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Amanda Berry and freedom

May 8, 2013

We have watched in amazement over the past days as the story of the escape of Amanda Berry, Georgina DeJesus, and Michele Knight. Kept captive and hidden for ten years their lives will have been unimaginably terrible.

Of course their physical freedom is just the beginning. They are overjoyed at being free at last – but the mental and emotional scars will last much longer, maybe a lifetime. In all likelihood will have been told they are worthless, they will certainly have felt worthless, powerless, humiliated and hopeless.

Most of all, my thoughts are for the little girl. Born as a result of the rape of her teenage mother. There will of course be some kind of bond between Amanda and this child, but what physiological scars will she have to grow up with? For here there is no past loving family that she can be reunited with!

We react and respond to this story because we can understand the tragedy and the joy of escape after all the years of hopelessness. We can relate to the ordinariness of the suburb where they were imprisoned. We are shocked at the callous way in which their captors carried on with everyday life; “he ate ribs with us” states his neighbour.

But beyond the personal tragedies, beyond the happy reunions, beyond the shock and horror that it could happen here – in the civilised west, is the stark reality that for millions of people around the world such captivity is an everyday reality. These people do not make the headlines but their lives and sorrows are just as real as the girls who are now free.

India is a country that is progressing up the ladder of world economies, yet there an estimated two million people in India who work as bonded labourers. They are imprisoned in their places of work, denied the opportunity to visit or speak to their families. Day after day they work in harsh conditions (for example making bricks), and they will never be freed!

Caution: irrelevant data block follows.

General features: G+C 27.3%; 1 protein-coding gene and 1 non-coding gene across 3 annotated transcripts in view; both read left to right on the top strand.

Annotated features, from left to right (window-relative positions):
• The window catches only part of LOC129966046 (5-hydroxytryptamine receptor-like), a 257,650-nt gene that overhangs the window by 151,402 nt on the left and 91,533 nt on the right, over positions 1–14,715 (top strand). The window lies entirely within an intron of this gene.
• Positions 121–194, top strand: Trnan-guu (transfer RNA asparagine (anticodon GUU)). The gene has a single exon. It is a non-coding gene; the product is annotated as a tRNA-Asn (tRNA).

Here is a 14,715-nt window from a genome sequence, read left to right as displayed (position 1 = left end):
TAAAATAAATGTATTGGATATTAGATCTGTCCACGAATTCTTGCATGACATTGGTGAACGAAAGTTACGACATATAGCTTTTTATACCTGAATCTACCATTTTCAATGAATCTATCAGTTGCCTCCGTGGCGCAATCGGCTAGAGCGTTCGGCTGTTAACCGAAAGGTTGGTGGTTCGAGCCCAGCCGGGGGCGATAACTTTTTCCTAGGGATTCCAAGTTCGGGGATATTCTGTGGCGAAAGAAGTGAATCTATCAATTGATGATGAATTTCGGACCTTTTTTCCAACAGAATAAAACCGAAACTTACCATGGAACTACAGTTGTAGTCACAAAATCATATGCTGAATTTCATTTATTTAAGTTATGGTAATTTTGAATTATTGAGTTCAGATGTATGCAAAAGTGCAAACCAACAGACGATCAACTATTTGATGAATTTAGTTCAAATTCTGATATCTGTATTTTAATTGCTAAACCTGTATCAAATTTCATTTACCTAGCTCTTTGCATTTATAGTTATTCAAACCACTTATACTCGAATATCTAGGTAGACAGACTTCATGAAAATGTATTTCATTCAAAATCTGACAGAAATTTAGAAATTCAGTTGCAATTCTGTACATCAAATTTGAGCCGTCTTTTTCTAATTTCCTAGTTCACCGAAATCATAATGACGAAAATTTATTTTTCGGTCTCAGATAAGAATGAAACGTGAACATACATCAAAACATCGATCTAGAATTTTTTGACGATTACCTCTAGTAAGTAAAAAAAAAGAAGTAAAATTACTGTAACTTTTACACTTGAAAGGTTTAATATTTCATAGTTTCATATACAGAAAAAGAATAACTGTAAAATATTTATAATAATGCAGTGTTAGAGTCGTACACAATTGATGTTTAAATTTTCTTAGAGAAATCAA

How did they get there? They may have accepted a loan from the loan shark – and when the inevitable day arrived when they could not pay the loan they were offered a way to work in exchange for repaying the debt. What they are not told is that the debt will continue to get bigger in interest charges and charges for food and shelter while they are working. As in the case of Amanda Berry children are born in the years that these labourers are in captivity.

These two million remain largely  hidden from the eyes of the worlds media for two reasons. first they are not` here` in the west – and our perception (reinforced by the priorities of the media) is that they don’t matter. The second is that in India, where they are local stories they are largely ignored – because they are dalits “untouchables”. They have been born in the wrong caste – and therefore are expendable.

There are a few organisations working to change this,,, While Amanda is still in our thoughts please get involved for the millions of other modern day slaves.

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